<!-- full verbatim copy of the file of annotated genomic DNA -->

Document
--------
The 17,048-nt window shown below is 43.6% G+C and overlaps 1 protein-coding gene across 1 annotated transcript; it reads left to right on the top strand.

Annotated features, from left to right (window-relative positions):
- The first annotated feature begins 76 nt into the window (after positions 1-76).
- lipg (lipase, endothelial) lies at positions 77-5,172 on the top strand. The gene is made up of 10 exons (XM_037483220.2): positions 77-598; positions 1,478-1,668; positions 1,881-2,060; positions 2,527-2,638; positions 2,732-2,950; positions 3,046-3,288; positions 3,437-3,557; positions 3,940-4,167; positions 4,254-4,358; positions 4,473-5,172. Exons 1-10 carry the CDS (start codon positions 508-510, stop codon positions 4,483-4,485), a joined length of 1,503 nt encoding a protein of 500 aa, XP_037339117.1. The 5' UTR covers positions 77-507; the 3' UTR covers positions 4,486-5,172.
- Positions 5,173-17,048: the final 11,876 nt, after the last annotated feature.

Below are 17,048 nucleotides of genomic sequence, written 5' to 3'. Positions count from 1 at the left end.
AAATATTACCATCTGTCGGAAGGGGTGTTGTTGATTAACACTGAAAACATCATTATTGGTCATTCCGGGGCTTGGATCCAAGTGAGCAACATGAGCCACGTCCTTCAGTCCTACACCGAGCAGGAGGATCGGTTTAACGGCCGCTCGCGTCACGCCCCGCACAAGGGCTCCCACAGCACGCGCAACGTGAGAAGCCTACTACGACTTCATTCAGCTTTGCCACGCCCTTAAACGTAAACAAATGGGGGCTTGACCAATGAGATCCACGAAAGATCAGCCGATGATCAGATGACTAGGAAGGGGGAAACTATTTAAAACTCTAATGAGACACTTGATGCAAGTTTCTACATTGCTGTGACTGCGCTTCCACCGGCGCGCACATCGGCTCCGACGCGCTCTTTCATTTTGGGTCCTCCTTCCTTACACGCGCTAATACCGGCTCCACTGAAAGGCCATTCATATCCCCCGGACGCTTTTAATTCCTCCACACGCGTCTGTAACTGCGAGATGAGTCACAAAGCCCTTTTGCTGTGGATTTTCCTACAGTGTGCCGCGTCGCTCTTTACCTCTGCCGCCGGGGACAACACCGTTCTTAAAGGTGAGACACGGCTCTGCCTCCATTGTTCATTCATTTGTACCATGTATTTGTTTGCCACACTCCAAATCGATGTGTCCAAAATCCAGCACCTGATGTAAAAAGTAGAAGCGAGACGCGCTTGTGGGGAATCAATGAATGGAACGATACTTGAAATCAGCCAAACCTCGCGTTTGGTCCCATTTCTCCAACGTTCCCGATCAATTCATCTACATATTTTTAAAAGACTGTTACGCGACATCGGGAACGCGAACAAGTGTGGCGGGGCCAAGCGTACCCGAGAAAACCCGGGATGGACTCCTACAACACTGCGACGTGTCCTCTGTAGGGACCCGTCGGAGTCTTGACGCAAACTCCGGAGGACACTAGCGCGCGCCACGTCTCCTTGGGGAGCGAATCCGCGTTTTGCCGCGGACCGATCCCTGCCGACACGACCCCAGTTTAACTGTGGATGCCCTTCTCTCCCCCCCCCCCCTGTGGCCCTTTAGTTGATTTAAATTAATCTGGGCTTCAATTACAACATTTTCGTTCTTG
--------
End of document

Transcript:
The 17,048-nt window shown below is 43.6% G+C and overlaps 1 protein-coding gene across 1 annotated transcript; it reads left to right on the top strand.

Annotated features, from left to right (window-relative positions):
- The first annotated feature begins 76 nt into the window (after positions 1-76).
- lipg (lipase, endothelial) lies at positions 77-5,172 on the top strand. The gene is made up of 10 exons (XM_037483220.2): positions 77-598; positions 1,478-1,668; positions 1,881-2,060; positions 2,527-2,638; positions 2,732-2,950; positions 3,046-3,288; positions 3,437-3,557; positions 3,940-4,167; positions 4,254-4,358; positions 4,473-5,172. Exons 1-10 carry the CDS (start codon positions 508-510, stop codon positions 4,483-4,485), a joined length of 1,503 nt encoding a protein of 500 aa, XP_037339117.1. The 5' UTR covers positions 77-507; the 3' UTR covers positions 4,486-5,172.
- Positions 5,173-17,048: the final 11,876 nt, after the last annotated feature.

Below are 17,048 nucleotides of genomic sequence, written 5' to 3'. Positions count from 1 at the left end.
AAATATTACCATCTGTCGGAAGGGGTGTTGTTGATTAACACTGAAAACATCATTATTGGTCATTCCGGGGCTTGGATCCAAGTGAGCAACATGAGCCACGTCCTTCAGTCCTACACCGAGCAGGAGGATCGGTTTAACGGCCGCTCGCGTCACGCCCCGCACAAGGGCTCCCACAGCACGCGCAACGTGAGAAGCCTACTACGACTTCATTCAGCTTTGCCACGCCCTTAAACGTAAACAAATGGGGGCTTGACCAATGAGATCCACGAAAGATCAGCCGATGATCAGATGACTAGGAAGGGGGAAACTATTTAAAACTCTAATGAGACACTTGATGCAAGTTTCTACATTGCTGTGACTGCGCTTCCACCGGCGCGCACATCGGCTCCGACGCGCTCTTTCATTTTGGGTCCTCCTTCCTTACACGCGCTAATACCGGCTCCACTGAAAGGCCATTCATATCCCCCGGACGCTTTTAATTCCTCCACACGCGTCTGTAACTGCGAGATGAGTCACAAAGCCCTTTTGCTGTGGATTTTCCTACAGTGTGCCGCGTCGCTCTTTACCTCTGCCGCCGGGGACAACACCGTTCTTAAAGGTGAGACACGGCTCTGCCTCCATTGTTCATTCATTTGTACCATGTATTTGTTTGCCACACTCCAAATCGATGTGTCCAAAATCCAGCACCTGATGTAAAAAGTAGAAGCGAGACGCGCTTGTGGGGAATCAATGAATGGAACGATACTTGAAATCAGCCAAACCTCGCGTTTGGTCCCATTTCTCCAACGTTCCCGATCAATTCATCTACATATTTTTAAAAGACTGTTACGCGACATCGGGAACGCGAACAAGTGTGGCGGGGCCAAGCGTACCCGAGAAAACCCGGGATGGACTCCTACAACACTGCGACGTGTCCTCTGTAGGGACCCGTCGGAGTCTTGACGCAAACTCCGGAGGACACTAGCGCGCGCCACGTCTCCTTGGGGAGCGAATCCGCGTTTTGCCGCGGACCGATCCCTGCCGACACGACCCCAGTTTAACTGTGGATGCCCTTCTCTCCCCCCCCCCCCTGTGGCCCTTTAGTTGATTTAAATTAATCTGGGCTTCAATTACAACATTTTCGTTCTTG